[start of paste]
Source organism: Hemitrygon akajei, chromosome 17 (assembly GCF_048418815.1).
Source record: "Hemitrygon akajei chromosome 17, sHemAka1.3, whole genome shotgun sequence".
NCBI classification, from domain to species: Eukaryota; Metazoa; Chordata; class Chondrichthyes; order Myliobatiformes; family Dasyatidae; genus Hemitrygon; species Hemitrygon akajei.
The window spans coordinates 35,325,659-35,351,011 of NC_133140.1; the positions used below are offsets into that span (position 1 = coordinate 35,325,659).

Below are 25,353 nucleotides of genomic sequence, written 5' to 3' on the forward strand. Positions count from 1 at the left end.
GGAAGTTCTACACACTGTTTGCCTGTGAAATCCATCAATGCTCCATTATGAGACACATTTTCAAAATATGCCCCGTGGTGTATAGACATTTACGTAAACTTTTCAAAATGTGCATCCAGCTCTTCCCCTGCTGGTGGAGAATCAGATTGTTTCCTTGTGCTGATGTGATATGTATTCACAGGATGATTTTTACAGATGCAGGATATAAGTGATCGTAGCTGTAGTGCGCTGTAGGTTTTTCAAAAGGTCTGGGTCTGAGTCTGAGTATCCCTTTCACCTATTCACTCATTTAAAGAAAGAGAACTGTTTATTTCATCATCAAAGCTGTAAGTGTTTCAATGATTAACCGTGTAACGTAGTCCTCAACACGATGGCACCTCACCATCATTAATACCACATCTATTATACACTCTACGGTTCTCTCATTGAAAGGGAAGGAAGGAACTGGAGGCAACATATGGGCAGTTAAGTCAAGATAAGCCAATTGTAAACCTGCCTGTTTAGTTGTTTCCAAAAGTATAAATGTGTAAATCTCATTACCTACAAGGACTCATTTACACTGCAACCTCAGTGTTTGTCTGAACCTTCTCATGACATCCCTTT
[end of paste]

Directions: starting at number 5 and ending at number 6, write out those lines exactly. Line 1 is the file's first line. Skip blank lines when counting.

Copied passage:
Below are 25,353 nucleotides of genomic sequence, written 5' to 3' on the forward strand. Positions count from 1 at the left end.
GGAAGTTCTACACACTGTTTGCCTGTGAAATCCATCAATGCTCCATTATGAGACACATTTTCAAAATATGCCCCGTGGTGTATAGACATTTACGTAAACTTTTCAAAATGTGCATCCAGCTCTTCCCCTGCTGGTGGAGAATCAGATTGTTTCCTTGTGCTGATGTGATATGTATTCACAGGATGATTTTTACAGATGCAGGATATAAGTGATCGTAGCTGTAGTGCGCTGTAGGTTTTTCAAAAGGTCTGGGTCTGAGTCTGAGTATCCCTTTCACCTATTCACTCATTTAAAGAAAGAGAACTGTTTATTTCATCATCAAAGCTGTAAGTGTTTCAATGATTAACCGTGTAACGTAGTCCTCAACACGATGGCACCTCACCATCATTAATACCACATCTATTATACACTCTACGGTTCTCTCATTGAAAGGGAAGGAAGGAACTGGAGGCAACATATGGGCAGTTAAGTCAAGATAAGCCAATTGTAAACCTGCCTGTTTAGTTGTTTCCAAAAGTATAAATGTGTAAATCTCATTACCTACAAGGACTCATTTACACTGCAACCTCAGTGTTTGTCTGAACCTTCTCATGACATCCCTTT